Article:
A New Jersey Mayor Connects Civic Work with Sikh Call for Justice
October 27, 2022
When Ravinder Singh Bhalla decided to run for mayor in Hoboken, New Jersey, in 2017, people questioned him: Who’s going to vote for you?
He was one of four Sikhs in a largely white community, and his turban and long beard, which he wore as a part of his Sikh faith, made him susceptible to frequent religious discrimination. Just days before the elections, racist flyers were put up around town saying, “Don’t let terrorists take over this town.”
“It made me think whether there’s a conflict between my faith and my ability to succeed in the public sector,” Bhalla said. “People said my faith was going to be a liability.”
But Bhalla not only went on to become the Hoboken’s 39th mayor, he won the election with a majority vote, becoming the first Sikh American to hold elected office in New Jersey. In 2021, he won his second term unopposed.
In an interview with Interfaith America Magazine, Bhalla shares what it was like growing up as a Sikh American in New Jersey, how his faith inspires him to do his work, and why he thinks voting is a sacred act.
This interview was lightly edited and condensed for clarity.
Silma Suba: What made you pivot from a career in law to politics?
Ravinder Singh Bhalla: When I was young, my main interest was in business, not politics. In 1984 the atrocities and the human rights violations against the Sikh community in India had a big impact on me. I was only about 11 years old at that time. Our community and our faith were literally under assault by a tyrannical government in India. And that was a big wake-up call for the Sikh community. I was at that kind of a formative age in my life, and my interest really pivoted away from business, a little bit more toward social justice and human rights.
In college, I developed more of an interest in human rights law and government. I’d go to Capitol Hill to talk to legislators, and that made me understand that if you want to make sure that your faith is respected, and your human rights are respected, then you have no choice but to be involved in politics. Because your ability to practice your faith might be impacted by the government that you’re in. I saw that in India in a very extreme situation, and so ensuring fundamental freedoms and liberties and rights became a lot more important to me growing up.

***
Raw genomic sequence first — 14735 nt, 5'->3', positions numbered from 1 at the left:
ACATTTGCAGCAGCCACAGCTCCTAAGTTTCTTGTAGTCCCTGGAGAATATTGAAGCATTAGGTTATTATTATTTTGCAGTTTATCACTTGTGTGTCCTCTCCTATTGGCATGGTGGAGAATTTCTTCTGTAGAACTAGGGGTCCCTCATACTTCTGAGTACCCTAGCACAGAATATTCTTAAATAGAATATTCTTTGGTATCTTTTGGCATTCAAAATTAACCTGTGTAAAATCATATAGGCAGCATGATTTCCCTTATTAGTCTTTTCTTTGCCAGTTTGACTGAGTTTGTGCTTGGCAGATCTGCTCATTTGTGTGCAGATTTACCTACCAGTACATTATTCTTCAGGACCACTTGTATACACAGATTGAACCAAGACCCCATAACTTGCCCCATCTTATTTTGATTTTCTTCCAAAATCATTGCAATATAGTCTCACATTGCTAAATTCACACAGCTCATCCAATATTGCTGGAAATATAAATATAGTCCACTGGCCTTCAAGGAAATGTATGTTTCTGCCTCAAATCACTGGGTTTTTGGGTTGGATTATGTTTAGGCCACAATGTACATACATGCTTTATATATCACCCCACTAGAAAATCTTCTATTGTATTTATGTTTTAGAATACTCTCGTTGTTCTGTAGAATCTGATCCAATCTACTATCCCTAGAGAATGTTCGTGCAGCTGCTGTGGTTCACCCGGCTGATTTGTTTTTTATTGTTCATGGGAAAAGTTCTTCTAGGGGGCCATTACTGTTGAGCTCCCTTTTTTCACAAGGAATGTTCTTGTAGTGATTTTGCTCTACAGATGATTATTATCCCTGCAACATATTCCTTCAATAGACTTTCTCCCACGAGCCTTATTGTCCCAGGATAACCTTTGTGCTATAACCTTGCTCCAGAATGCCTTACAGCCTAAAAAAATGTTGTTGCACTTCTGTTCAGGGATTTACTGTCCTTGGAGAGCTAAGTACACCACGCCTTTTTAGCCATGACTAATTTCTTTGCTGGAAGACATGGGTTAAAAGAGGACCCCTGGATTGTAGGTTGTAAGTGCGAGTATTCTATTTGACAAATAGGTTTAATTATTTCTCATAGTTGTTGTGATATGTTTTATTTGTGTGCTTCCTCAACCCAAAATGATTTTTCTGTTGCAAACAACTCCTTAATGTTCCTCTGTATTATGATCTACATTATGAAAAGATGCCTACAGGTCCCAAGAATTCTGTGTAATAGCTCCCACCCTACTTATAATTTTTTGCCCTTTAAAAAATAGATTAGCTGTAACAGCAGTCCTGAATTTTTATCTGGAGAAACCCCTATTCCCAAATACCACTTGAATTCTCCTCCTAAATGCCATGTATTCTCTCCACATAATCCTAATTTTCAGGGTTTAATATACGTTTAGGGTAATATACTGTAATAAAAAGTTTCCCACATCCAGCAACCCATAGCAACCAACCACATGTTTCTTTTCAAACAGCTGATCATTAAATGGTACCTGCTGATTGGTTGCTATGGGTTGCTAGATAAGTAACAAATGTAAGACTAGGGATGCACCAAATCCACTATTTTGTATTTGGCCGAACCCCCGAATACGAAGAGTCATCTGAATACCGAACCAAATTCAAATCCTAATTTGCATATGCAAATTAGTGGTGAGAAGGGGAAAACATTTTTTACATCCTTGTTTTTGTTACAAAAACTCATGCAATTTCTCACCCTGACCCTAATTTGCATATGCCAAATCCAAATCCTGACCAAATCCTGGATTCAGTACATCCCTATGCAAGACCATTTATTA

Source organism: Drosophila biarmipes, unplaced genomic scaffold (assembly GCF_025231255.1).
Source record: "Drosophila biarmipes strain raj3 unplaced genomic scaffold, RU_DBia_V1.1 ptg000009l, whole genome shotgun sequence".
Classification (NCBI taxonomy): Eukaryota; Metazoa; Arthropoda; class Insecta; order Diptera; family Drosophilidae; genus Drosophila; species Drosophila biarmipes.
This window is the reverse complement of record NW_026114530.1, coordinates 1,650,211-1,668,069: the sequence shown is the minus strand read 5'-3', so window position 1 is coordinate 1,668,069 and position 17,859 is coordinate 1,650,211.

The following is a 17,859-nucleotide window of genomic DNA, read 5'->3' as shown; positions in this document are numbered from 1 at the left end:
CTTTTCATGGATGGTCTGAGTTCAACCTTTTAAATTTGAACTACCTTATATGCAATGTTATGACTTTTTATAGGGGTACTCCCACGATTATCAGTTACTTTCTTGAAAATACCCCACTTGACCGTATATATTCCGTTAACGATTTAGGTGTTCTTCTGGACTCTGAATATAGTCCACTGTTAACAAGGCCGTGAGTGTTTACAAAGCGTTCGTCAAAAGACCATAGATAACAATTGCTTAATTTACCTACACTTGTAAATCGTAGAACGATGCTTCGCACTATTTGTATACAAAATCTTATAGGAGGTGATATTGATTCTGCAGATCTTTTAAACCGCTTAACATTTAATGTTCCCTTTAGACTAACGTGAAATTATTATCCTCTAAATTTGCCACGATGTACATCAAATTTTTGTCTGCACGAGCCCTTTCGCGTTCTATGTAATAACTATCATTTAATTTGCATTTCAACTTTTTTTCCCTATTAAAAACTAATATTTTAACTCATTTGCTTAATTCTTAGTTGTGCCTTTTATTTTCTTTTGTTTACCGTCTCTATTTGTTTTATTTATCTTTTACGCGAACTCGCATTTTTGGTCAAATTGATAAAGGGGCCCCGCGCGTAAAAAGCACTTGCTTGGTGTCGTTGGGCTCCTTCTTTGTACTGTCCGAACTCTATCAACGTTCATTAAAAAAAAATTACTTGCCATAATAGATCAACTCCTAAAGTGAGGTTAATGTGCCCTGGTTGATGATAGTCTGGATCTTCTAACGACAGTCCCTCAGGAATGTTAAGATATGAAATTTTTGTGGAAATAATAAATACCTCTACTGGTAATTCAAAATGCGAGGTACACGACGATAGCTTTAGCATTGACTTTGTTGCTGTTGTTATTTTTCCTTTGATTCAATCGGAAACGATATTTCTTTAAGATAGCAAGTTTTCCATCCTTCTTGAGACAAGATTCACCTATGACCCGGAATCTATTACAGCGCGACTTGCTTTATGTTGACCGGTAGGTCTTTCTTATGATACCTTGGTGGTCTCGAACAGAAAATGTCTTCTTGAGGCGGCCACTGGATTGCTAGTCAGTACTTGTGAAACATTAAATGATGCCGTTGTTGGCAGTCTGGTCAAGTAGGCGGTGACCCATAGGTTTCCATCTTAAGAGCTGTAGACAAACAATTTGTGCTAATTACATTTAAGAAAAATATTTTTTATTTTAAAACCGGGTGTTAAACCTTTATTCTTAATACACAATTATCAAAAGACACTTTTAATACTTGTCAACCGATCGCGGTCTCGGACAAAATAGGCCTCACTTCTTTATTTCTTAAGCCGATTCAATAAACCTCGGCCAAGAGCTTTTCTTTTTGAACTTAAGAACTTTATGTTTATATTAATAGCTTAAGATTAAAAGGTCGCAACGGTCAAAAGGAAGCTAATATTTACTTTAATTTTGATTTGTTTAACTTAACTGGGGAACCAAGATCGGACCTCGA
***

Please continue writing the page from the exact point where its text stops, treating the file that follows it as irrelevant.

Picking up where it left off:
SS: What was it like growing up as a Sikh in New Jersey?
RSB: It was not a diverse community. And unfortunately, I was one or two of the only people who would fall into a minority group. So, I was unfortunately subjected to school bullying, the standard type of bullying that a lot of Asians and South Asians at that age certainly go through.
My mother always told me to make sure that there’s some accountability involved if somebody is inappropriate with you, especially from a moral standpoint. So, I think my parents raised me in a way where those bullying experiences gave me a lot more empathy for other minorities, and other people, whether they be any race or religion or gender orientation. Any minority, anyone who looks to anyone who’s different for any reason, gave me a lot more of a sensitivity towards assisting and advocating for people who have no voice.
SS: What has your interfaith journey looked like working with diverse communities?
RSB: After 9/11, there was this backlash against people who were either Muslim, Arab American, South Asian American, or perceived to be from a Muslim community, and sometimes there were misperceptions about the Sikh community. All the biased crimes and hate crimes against Muslims and other communities, including the Sikh community, are documented.
At that point in my career, I was only about two or three years out of law school. But I was working at a law firm that gave me the bandwidth to really give time to these incidents. It was just me and a few other Sikh lawyers, and we would get calls from across the country every single day. A truck driver was arrested because of his physical appearance somewhere in Alabama, and we’re trying to figure out how to help this person. Or someone’s at an airport, and the airports were terrible, where they were forcing Sikhs to remove their turbans as a condition to fly on a plane. So, I would try to work with the federal government to provide some legal guidance counseling. It was coming at you at a very rapid pace. We were trying to help out different people from different communities.